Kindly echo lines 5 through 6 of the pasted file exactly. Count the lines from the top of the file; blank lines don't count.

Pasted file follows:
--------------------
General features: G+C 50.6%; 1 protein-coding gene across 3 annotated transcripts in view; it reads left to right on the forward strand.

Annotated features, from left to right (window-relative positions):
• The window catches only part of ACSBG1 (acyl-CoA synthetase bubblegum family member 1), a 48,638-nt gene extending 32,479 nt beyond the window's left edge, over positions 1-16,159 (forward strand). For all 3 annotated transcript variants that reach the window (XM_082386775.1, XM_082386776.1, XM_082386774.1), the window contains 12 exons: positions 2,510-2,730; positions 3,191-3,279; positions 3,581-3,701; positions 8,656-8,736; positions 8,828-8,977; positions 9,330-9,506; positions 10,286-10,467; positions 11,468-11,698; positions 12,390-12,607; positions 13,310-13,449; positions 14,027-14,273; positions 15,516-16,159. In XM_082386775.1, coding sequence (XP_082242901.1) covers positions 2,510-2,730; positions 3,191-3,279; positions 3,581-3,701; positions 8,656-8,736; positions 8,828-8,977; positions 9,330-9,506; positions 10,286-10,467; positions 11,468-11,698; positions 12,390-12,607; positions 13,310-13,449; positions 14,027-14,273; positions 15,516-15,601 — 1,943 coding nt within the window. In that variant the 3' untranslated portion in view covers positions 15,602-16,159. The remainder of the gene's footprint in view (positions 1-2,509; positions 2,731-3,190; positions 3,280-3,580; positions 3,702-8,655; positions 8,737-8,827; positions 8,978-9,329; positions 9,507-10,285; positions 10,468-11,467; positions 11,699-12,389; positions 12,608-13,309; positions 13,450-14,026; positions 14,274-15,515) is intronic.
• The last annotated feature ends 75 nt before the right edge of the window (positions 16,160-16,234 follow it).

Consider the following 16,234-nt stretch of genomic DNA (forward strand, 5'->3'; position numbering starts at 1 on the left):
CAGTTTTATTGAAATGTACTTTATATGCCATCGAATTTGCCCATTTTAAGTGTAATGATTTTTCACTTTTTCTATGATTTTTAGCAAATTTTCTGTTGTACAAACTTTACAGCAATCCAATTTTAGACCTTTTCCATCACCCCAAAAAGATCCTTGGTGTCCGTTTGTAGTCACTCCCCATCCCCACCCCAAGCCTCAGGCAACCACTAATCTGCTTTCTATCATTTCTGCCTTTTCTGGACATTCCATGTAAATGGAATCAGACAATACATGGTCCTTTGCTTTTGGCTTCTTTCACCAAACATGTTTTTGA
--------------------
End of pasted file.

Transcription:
Consider the following 16,234-nt stretch of genomic DNA (forward strand, 5'->3'; position numbering starts at 1 on the left):
CAGTTTTATTGAAATGTACTTTATATGCCATCGAATTTGCCCATTTTAAGTGTAATGATTTTTCACTTTTTCTATGATTTTTAGCAAATTTTCTGTTGTACAAACTTTACAGCAATCCAATTTTAGACCTTTTCCATCACCCCAAAAAGATCCTTGGTGTCCGTTTGTAGTCACTCCCCATCCCCACCCCAAGCCTCAGGCAACCACTAATCTGCTTTCTATCATTTCTGCCTTTTCTGGACATTCCATGTAAATGGAATCAGACAATACATGGTCCTTTGCTTTTGGCTTCTTTCACCAAACATGTTTTTGA